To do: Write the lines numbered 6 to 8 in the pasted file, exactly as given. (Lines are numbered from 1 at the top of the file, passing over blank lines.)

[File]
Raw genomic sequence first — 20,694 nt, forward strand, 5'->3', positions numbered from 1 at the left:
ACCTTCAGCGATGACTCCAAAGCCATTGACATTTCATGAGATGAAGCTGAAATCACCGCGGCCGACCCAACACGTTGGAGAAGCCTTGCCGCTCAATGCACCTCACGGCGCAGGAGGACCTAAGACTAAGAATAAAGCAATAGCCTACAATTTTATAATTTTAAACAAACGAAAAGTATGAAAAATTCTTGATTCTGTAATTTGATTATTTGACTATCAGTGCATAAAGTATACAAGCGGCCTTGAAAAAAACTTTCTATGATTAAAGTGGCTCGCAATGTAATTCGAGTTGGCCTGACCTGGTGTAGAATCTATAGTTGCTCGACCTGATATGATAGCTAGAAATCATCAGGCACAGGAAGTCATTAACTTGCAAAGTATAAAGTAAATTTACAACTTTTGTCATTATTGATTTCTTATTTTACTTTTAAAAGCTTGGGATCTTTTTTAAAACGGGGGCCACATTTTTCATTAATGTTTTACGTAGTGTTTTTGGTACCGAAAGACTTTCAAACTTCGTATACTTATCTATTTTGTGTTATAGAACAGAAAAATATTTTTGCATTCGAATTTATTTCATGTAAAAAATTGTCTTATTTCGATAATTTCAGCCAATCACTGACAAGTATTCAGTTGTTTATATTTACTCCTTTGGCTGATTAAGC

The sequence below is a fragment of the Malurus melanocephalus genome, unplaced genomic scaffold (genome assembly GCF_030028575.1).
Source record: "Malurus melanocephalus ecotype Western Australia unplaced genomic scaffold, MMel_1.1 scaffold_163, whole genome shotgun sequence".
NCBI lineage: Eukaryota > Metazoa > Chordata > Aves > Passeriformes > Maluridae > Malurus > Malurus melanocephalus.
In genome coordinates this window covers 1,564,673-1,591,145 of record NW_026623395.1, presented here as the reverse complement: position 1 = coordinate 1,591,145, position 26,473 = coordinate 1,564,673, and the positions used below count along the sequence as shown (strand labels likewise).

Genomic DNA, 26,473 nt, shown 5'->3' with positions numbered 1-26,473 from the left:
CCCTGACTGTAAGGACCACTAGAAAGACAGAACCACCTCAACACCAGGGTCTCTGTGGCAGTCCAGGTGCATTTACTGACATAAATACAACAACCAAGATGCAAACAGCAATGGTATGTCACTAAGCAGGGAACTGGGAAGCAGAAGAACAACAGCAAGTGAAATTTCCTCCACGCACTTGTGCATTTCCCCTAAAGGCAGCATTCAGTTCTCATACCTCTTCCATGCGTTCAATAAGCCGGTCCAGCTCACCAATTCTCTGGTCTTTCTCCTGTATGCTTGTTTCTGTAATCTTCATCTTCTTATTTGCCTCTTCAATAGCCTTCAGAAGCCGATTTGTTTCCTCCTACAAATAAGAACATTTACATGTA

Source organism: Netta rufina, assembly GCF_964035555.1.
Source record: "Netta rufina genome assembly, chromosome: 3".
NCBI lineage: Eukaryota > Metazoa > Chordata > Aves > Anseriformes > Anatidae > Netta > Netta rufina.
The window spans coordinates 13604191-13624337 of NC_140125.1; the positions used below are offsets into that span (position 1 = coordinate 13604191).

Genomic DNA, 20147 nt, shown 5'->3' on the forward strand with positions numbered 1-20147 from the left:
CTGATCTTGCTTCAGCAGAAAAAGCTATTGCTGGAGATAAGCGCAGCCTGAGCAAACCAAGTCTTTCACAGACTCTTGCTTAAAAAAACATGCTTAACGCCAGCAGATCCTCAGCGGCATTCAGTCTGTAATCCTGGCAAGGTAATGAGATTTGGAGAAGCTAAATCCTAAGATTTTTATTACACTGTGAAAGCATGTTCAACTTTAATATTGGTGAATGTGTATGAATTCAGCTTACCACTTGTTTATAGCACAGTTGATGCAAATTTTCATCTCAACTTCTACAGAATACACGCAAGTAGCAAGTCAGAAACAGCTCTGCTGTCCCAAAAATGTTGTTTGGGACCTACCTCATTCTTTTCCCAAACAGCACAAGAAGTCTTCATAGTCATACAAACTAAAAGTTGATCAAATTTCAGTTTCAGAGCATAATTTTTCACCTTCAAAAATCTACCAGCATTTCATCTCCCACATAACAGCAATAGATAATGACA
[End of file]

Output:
In genome coordinates this window covers 1,564,673-1,591,145 of record NW_026623395.1, presented here as the reverse complement: position 1 = coordinate 1,591,145, position 26,473 = coordinate 1,564,673, and the positions used below count along the sequence as shown (strand labels likewise).

Genomic DNA, 26,473 nt, shown 5'->3' with positions numbered 1-26,473 from the left:
CCCTGACTGTAAGGACCACTAGAAAGACAGAACCACCTCAACACCAGGGTCTCTGTGGCAGTCCAGGTGCATTTACTGACATAAATACAACAACCAAGATGCAAACAGCAATGGTATGTCACTAAGCAGGGAACTGGGAAGCAGAAGAACAACAGCAAGTGAAATTTCCTCCACGCACTTGTGCATTTCCCCTAAAGGCAGCATTCAGTTCTCATACCTCTTCCATGCGTTCAATAAGCCGGTCCAGCTCACCAATTCTCTGGTCTTTCTCCTGTATGCTTGTTTCTGTAATCTTCATCTTCTTATTTGCCTCTTCAATAGCCTTCAGAAGCCGATTTGTTTCCTCCTACAAATAAGAACATTTACATGTA